When the Collegiate Nationals were held in Lawrence, there was a USAC Pro 1/2 criterium.  I skipped Joe Martin Stage Race to just race one criterium.  I won the race that year.  That isn’t going to happen today.

Today is the Kansas State Criterium Championships too.  It’s always nice to be racing for a title.

So, it is going to be a hard day today.  If anything, I hope to learn something for not watching from the outside.  The course is easier than yesterday, so I have that going for me.

Joseph won alone.

Joseph won alone.

Nick barely made it in before the field.

Nick barely made it in before the field.

Matt Gilhousen had a party after the race. Tucker was way interested in the stack of meat Matt was preparing.

Matt Gilhousen had a party after the race. Tucker was way interested in the stack of meat Matt was preparing.

Later on, the shots came out. We took off just a tad later.

Later on, vodka shots came out. We took off just a tad later.

BBBQ Criterium

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Yesterday was very hard for me.  I’m not good.  I guess I’m sick, but it is a weird sickness.

I did the 5 hour drive from Cable to Clear Lake Iowa to race at 7 pm.  On my way, I called my friend Shadd Smith to see if he was coming to the race.  Shadd races for the Olathe Subaru Team and I hang with them most of the time since I haven’t had any team mates around most this year.

Anyway Shadd tells me he has been pretty sick every since Louisville.  And that 3 of their guys aren’t coming to the race because they were sick.  I woke up after the criterium, last week, with a super sore throat and crazy headache.  I had never had a sore throat when I was taking antibiotics, unless I was taking the antibiotics for my throat.  Anyway, after a day or so the headache went away, but my throat has been sore since.  Shadd has the exact some symptoms.

Then Stacie, who I was staying with at Louisville got really sick.   She did the 800 mile drive up to Cable, spend one day, and then curled up in the back of their truck and they drove home.  She was bad.

I’ve just been feeling weird.  Sometimes I was okay, but when I wasn’t riding or moving, I was super achy and lethargic.   I’ve been doing that sinus rinse thing, and  wasn’t really that concerned.

Anyway, last night I thought I was okay.  I rode nearly an hour before the race and felt alright.  I was optimistic.  But right when I clipped in, it was not good.

The course was hard.  It was short, .7 miles, with 8 corners.  It had a small rise on the backstretch, which really strung the field out.  Anyway, it was in a long line and I was never comfortable.  I was doing my best to being pack filler.  The whole race my sinus’ were dripping into my lungs and I was hacking constantly.

Towards the end of the race, it got ugly.   There was a small break away and the last 5 laps, it got going harder.  This put a lot of guys to their limit.  Lots of riders were sitting up and others were falling.  I guess the efforts were making them worse bike handlers or something, but individuals were falling randomly in corners, splitting the field.

I kept getting caught behind splits and barely made it back each time.  I finally just put my mind to it and said all I need to do is finish in the field.  And I just did, barely. The last lap I was last guy on, and barely stayed there.  I can’t remember a time I rode like this.  I have to admit, it took a lot of perseverance.  Looking back at the numbers, I sucked.  And I was hurting.  I had an average heartrate of 169 and a maximum of 189.  So much for that low heart rate deal.  I guess I can only get my heart rate up is when I am struggling.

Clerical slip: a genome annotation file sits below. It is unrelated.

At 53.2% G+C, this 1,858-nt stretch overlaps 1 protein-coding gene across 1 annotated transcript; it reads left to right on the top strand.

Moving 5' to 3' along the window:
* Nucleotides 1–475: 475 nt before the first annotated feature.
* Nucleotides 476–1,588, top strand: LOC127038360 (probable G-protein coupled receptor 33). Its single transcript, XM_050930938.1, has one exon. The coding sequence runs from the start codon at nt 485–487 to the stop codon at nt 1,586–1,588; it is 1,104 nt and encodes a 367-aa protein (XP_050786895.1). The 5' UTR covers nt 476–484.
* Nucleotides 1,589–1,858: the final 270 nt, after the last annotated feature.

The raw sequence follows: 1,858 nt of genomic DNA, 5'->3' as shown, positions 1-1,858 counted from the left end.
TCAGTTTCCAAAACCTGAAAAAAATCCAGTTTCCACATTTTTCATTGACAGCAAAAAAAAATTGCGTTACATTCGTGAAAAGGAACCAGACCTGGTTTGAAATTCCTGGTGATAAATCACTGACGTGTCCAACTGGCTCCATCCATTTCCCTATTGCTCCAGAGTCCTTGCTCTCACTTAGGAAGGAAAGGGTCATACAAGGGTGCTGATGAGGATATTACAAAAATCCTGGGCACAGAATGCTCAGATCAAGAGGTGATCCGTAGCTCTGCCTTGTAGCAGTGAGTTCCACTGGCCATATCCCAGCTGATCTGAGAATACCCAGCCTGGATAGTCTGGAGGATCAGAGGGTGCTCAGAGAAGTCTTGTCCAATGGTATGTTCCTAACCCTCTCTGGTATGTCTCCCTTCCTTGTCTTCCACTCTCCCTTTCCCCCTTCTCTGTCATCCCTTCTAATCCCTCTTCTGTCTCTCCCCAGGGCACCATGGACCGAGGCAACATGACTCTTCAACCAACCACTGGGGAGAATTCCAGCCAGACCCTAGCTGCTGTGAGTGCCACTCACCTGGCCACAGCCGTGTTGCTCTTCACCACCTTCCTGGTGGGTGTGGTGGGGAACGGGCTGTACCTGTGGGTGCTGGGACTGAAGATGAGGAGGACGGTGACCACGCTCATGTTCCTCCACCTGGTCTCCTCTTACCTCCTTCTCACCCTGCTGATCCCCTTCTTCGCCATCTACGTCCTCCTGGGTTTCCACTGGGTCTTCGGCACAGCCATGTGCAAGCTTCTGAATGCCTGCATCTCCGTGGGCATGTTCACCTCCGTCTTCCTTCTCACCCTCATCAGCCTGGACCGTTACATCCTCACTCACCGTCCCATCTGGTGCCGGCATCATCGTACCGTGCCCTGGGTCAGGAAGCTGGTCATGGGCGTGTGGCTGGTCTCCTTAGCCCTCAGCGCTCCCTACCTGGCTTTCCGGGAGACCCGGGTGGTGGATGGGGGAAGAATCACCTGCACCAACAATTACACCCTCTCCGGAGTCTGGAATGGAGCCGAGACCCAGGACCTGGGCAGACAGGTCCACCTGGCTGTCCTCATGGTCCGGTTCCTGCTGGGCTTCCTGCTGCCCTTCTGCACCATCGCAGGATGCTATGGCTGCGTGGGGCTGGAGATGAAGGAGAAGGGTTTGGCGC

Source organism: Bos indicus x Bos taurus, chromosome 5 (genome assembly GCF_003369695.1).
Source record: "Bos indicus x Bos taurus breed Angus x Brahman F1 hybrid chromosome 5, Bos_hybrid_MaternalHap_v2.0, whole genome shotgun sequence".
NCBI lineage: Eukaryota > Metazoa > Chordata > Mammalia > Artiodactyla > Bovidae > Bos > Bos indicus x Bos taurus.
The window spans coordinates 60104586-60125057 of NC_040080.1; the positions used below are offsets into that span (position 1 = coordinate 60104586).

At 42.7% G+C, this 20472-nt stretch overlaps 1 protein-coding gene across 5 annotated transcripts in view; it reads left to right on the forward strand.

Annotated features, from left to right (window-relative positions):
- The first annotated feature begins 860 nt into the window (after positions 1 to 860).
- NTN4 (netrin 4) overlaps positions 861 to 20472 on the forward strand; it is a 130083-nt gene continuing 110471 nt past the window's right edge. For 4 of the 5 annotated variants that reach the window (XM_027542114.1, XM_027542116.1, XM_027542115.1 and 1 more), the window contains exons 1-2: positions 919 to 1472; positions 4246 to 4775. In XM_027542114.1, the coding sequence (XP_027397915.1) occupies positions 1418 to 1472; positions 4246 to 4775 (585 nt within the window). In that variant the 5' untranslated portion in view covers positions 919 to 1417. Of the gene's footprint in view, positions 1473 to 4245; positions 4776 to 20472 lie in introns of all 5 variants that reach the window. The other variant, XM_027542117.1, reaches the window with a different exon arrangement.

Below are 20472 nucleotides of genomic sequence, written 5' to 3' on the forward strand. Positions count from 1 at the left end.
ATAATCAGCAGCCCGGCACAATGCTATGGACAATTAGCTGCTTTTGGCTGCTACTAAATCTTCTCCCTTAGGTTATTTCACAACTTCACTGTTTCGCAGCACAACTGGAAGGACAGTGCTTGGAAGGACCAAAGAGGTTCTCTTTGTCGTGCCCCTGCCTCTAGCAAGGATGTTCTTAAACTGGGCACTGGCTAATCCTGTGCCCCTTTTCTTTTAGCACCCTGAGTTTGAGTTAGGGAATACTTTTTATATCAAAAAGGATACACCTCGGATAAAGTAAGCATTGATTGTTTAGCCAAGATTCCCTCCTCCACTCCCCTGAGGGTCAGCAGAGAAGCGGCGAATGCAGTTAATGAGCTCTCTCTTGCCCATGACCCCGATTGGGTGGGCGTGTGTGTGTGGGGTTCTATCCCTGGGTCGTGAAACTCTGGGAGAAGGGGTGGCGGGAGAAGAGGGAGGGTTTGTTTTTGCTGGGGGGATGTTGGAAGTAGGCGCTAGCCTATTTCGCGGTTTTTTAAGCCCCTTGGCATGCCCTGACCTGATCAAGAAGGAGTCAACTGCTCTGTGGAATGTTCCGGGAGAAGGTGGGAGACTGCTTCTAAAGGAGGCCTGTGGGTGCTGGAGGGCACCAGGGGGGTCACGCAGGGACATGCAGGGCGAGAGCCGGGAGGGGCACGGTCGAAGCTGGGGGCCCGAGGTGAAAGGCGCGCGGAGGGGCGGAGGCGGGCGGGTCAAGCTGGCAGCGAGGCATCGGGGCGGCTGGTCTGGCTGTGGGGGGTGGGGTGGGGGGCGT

So, today I’m not racing.  No one is.  The race has been cancelled.  That wouldn’t have made any difference, I wasn’t starting anyway.  I woke up early, at 5:30, with Trudi, who drove to Kansas City to fly to Switzerland.  Just a little while later, I heard thunder.  It has been raining pretty constantly since.

This season has been pretty challenging, mentally for me.  I’m not sure if it is just bad luck or what, but I have been out of sorts most of the last couple months.  I don’t really feel that bad, but yesterday was awful.  Man, if bike racing was always that hard, I’d consider a different lifestyle.

I have a week before Tour of Lawrence next weekend.  I’m heading home and will try to feel better by then.  I guess I need to rest some, but I feel better when I’m riding.  Weird.

I was never comfortable all day.

I was never comfortable all day.

I warm up by here. This is the last place that Buddy Holly played before he died in a plane crash.

I warm up by here. This is the last place that Buddy Holly played before he died in a plane crash.

Even at this criterium, they have barriers without legs sticking out into the course. Maybe the Tour de France could take notice.

Even at this criterium, they have barriers without legs sticking out into the course. Maybe the Tour de France could take notice.

Tucker was thirsty after I finished.

Tucker was thirsty after I finished.

Curent radar.

Curent radar.

 

Elite Criterium Nationals – Holloway Completes Sweep

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Yesterday morning was Elite Criterium Nationals.   I wasn’t all that thrilled to be doing it.  For two reasons.  One is that I’m riding like shit.  The 2nd was that is was going to rain and I haven’t really ridden a rainy criterium since I broke my hip two years ago in Quad Cities, so I was apprehensive about the whole deal.

But, it was going to rain, and I was there to race, and I really needed to just clip in and do a race in the rain.  But riding around a course that seemed to be a recipe for diasaster, with 125 other guys, wouldn’t have been my first choice in getting back to speed at it.

For some reason, they decided to line up the first 5 rows by USAC criterium ranking, so I got a good start on the 2nd row.  That wasn’t key, but it was nice not having to worry about lining up early.